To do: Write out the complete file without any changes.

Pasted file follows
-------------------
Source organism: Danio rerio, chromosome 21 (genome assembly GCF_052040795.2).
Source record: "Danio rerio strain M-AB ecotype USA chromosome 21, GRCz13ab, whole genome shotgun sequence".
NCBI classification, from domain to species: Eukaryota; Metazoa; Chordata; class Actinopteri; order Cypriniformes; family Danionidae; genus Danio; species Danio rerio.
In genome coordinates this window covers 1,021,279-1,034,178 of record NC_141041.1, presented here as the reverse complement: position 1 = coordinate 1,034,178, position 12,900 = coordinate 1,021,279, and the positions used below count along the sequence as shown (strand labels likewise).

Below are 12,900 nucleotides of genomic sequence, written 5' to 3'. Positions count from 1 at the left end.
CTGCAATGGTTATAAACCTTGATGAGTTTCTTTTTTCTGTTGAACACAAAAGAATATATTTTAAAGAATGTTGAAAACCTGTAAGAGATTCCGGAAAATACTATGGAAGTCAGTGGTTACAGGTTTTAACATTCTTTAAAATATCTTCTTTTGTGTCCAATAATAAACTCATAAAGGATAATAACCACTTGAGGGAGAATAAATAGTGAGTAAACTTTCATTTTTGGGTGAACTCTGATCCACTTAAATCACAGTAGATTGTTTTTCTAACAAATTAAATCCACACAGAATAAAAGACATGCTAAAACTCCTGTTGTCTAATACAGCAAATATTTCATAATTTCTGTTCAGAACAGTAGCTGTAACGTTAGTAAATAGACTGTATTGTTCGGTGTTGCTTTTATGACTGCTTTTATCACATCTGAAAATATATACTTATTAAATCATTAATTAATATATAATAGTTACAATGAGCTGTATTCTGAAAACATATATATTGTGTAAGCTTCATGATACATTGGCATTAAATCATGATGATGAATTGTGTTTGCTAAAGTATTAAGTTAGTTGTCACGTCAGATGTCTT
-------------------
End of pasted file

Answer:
Source organism: Danio rerio, chromosome 21 (genome assembly GCF_052040795.2).
Source record: "Danio rerio strain M-AB ecotype USA chromosome 21, GRCz13ab, whole genome shotgun sequence".
NCBI classification, from domain to species: Eukaryota; Metazoa; Chordata; class Actinopteri; order Cypriniformes; family Danionidae; genus Danio; species Danio rerio.
In genome coordinates this window covers 1,021,279-1,034,178 of record NC_141041.1, presented here as the reverse complement: position 1 = coordinate 1,034,178, position 12,900 = coordinate 1,021,279, and the positions used below count along the sequence as shown (strand labels likewise).

Below are 12,900 nucleotides of genomic sequence, written 5' to 3'. Positions count from 1 at the left end.
CTGCAATGGTTATAAACCTTGATGAGTTTCTTTTTTCTGTTGAACACAAAAGAATATATTTTAAAGAATGTTGAAAACCTGTAAGAGATTCCGGAAAATACTATGGAAGTCAGTGGTTACAGGTTTTAACATTCTTTAAAATATCTTCTTTTGTGTCCAATAATAAACTCATAAAGGATAATAACCACTTGAGGGAGAATAAATAGTGAGTAAACTTTCATTTTTGGGTGAACTCTGATCCACTTAAATCACAGTAGATTGTTTTTCTAACAAATTAAATCCACACAGAATAAAAGACATGCTAAAACTCCTGTTGTCTAATACAGCAAATATTTCATAATTTCTGTTCAGAACAGTAGCTGTAACGTTAGTAAATAGACTGTATTGTTCGGTGTTGCTTTTATGACTGCTTTTATCACATCTGAAAATATATACTTATTAAATCATTAATTAATATATAATAGTTACAATGAGCTGTATTCTGAAAACATATATATTGTGTAAGCTTCATGATACATTGGCATTAAATCATGATGATGAATTGTGTTTGCTAAAGTATTAAGTTAGTTGTCACGTCAGATGTCTT